Monday, September 29, 2003

Here’s an excerpt from chapter one of my hardboiled mystery novel, “Credit Murder, Debit Intrigue.”

It was a Tuesday, 8:35 in the evening. I was just about to leave this dank office and head out onto the rain soaked streets. Go down to the local gin mill, catch a trolley home, listen to a game on the radio and turn in for the night.

My name’s Nick Ledger. I’m a CPA. It’s a hard racket, a world of tough characters, cheap women and hard liquor. Your only true companions are the trusty .38 at your hip and your amortization tables.

I was pondering the state of the Brooklyn Dodgers’ pitching staff when in walked this incredible dame. She had a pair of gams that stretched from here to Bakersfield, and the way she moved her hips was illegal in 13 states. I lit a Chesterfield while she made her way to the chair.

“Are you Mr. Ledger?”

“That’s what the bookies and parole board call me.”

“Mr. Ledger, I’m in dire need of assistance. You see, my father’s cardboard box plant has been losing money for the past two years. We’ve always made a profit, and we can’t figure out the problem.”

I could see where this was headed. This skirt wasn’t quite as innocent as she made herself out to be. Probably skimming from the top and trying to pin it on some other poor sap. Sure, dames are pretty to look at, but they go together with business like dogs and cats, like hot dogs and ketchup, like oil and…something that doesn’t mix well with oil. (So sue me, I’m an accountant, not a chemist.)

“Look, I’m willing to audit your books. But internal control and fraud prevention consulting - that’s extra. And you’ve got to do an internal audit.”

“Is that really necessary? Why, I’ve looked through the books myself, and I can’t find any problems.”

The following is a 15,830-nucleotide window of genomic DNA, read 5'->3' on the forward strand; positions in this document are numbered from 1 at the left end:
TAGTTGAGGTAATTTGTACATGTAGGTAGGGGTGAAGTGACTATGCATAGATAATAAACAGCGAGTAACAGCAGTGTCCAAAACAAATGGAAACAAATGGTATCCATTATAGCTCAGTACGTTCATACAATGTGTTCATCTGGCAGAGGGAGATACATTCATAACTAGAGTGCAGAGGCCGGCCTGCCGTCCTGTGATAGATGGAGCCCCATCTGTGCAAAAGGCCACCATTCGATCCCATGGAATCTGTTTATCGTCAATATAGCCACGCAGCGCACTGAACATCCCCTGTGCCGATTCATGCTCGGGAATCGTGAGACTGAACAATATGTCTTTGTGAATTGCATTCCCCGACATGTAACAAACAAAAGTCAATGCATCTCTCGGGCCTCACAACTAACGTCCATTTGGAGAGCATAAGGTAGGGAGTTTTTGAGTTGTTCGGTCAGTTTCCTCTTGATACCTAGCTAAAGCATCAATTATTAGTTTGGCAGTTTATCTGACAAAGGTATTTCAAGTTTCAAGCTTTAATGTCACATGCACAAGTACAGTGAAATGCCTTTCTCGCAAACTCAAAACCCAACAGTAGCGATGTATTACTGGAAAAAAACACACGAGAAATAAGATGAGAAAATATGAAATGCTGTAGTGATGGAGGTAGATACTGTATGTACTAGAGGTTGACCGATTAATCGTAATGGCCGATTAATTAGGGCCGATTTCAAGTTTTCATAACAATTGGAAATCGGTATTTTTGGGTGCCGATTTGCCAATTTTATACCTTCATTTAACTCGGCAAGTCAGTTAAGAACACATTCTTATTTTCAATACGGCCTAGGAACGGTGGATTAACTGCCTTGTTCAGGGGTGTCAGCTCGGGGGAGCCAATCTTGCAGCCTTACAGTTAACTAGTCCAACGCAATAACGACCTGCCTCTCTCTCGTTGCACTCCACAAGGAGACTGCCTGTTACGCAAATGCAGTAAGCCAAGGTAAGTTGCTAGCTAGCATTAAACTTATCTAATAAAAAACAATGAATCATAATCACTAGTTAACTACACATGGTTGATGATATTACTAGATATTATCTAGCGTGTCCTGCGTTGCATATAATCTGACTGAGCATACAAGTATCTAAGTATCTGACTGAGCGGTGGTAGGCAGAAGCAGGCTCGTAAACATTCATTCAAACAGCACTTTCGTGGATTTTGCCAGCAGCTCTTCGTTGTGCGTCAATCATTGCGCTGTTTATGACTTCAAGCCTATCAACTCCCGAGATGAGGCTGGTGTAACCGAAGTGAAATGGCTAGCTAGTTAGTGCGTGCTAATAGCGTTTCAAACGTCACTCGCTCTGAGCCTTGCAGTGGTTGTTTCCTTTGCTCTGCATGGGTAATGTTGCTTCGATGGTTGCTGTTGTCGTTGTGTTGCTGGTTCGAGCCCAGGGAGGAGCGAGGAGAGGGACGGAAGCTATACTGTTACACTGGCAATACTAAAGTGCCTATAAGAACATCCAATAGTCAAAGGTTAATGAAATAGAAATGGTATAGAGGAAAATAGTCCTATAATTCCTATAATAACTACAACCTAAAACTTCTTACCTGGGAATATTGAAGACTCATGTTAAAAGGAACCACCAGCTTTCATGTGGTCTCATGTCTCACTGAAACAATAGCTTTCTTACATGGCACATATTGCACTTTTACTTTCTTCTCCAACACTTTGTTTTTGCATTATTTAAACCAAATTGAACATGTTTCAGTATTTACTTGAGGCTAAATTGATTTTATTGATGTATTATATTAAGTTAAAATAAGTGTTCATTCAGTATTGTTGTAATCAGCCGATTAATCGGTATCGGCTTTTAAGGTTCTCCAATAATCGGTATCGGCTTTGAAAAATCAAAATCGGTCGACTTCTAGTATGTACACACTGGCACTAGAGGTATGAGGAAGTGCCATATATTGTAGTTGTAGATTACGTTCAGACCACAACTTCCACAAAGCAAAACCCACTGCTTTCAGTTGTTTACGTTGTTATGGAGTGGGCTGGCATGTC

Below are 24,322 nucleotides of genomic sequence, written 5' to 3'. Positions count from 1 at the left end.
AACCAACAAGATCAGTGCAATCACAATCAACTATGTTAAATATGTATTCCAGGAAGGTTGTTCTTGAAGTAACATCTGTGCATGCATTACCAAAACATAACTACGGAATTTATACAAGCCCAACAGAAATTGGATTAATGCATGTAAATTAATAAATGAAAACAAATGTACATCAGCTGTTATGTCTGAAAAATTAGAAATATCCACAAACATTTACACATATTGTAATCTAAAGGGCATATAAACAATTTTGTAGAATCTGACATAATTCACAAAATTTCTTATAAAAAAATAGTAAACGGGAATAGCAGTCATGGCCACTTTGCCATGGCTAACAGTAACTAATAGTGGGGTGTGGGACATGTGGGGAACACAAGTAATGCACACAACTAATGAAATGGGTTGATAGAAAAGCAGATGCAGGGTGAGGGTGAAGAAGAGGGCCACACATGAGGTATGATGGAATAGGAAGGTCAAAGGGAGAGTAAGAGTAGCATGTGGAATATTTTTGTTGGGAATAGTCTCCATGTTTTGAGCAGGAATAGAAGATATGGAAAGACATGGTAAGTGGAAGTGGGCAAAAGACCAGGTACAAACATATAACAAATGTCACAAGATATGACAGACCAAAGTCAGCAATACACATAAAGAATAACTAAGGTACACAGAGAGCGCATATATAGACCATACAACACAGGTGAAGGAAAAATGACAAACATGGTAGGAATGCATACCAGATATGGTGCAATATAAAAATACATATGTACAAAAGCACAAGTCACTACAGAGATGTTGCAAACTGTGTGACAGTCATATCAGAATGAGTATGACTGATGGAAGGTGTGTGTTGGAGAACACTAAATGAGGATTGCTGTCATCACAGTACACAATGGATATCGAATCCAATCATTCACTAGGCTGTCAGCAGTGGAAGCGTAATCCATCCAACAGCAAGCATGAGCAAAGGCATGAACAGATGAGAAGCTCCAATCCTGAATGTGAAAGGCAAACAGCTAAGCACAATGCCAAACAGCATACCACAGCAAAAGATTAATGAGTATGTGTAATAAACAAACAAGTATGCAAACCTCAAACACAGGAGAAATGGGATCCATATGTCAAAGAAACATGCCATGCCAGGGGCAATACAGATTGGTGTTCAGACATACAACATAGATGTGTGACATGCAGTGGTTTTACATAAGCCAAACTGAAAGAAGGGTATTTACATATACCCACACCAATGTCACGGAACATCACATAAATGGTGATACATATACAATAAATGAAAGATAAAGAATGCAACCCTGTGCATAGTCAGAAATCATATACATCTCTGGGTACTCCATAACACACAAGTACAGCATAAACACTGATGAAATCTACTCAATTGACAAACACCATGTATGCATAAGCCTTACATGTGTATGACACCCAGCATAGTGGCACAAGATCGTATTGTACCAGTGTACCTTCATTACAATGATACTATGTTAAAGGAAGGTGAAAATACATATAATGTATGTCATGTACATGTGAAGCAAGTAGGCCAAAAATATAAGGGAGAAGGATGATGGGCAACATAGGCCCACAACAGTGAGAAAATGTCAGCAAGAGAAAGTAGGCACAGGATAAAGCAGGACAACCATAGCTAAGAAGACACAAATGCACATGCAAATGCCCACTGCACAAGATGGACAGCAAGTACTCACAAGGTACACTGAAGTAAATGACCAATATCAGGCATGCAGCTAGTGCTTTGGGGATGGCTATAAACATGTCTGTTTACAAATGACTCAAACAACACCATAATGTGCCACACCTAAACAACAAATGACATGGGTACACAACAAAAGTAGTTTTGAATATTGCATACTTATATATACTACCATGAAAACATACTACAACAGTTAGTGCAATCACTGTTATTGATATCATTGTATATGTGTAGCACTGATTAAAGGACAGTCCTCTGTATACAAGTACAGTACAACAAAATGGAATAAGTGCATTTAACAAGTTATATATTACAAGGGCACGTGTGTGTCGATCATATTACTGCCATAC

“You looked through the books?” I scoffed.

“What’s wrong with that, Mr. Ledger?”

“Accounting is a man’s world, dollface. It’s no place for a pretty little thing like you. You don’t know what these bastards are capable of doing. I got a slug in the neck once just for switching depreciation methods.”

“You have some very old fashioned ideas about women, Mr. Ledger,” she sniffed haughtily.

This gal was more poisonous than a New Jersey soil sample, but I didn’t have much choice. Business was slower than the hamburger concession in Bombay. The only things I was coming up with recently were hangovers and labored similes.

“All right, I’ll take the case, Miss --”


“Right. But you’ve got to leave the real work to the experts. Run off a few copies, make a pot of coffee, something like that, but I don’t want you messing around in my business, understand?”

“Well, Mr. Ledger, I won’t get in your way, but I intend to help out. I want to get to the bottom of this. Besides, I took a couple of accounting courses at the business college ---”

“Business college?” I laughed. “You can’t learn accounting in a school. You’ve got to get on the street, get your hands dirty, use your sources, put the works on some mugs if they give you the runaround.”

“Well, I realize I have much to learn, but I just want to help out. Can I count on your services starting next week?”

“Yeah, yeah, I’ll do it. Now I’ve got to go see a man about a horse. Just remember what I said.”

She slinked out of the office just as quickly as she had entered. I leaned back in my chair and poured out three fingers and a thumb of gin from my hip flask. No doubt, this was going to be a dangerous and suspense-filled case, filled with opportunities for me to make dry, witty observations and clever, sexually charged banter with gorgeous dames. I just hoped that my instincts wouldn’t fail me this time. One more major slipup and the AICPA will disbar me, and I’ll have to go back to the soulless drudgery of bookkeeping. Once you get a taste of living on the edge of danger, you never want to go back. That’s why I do what I do.

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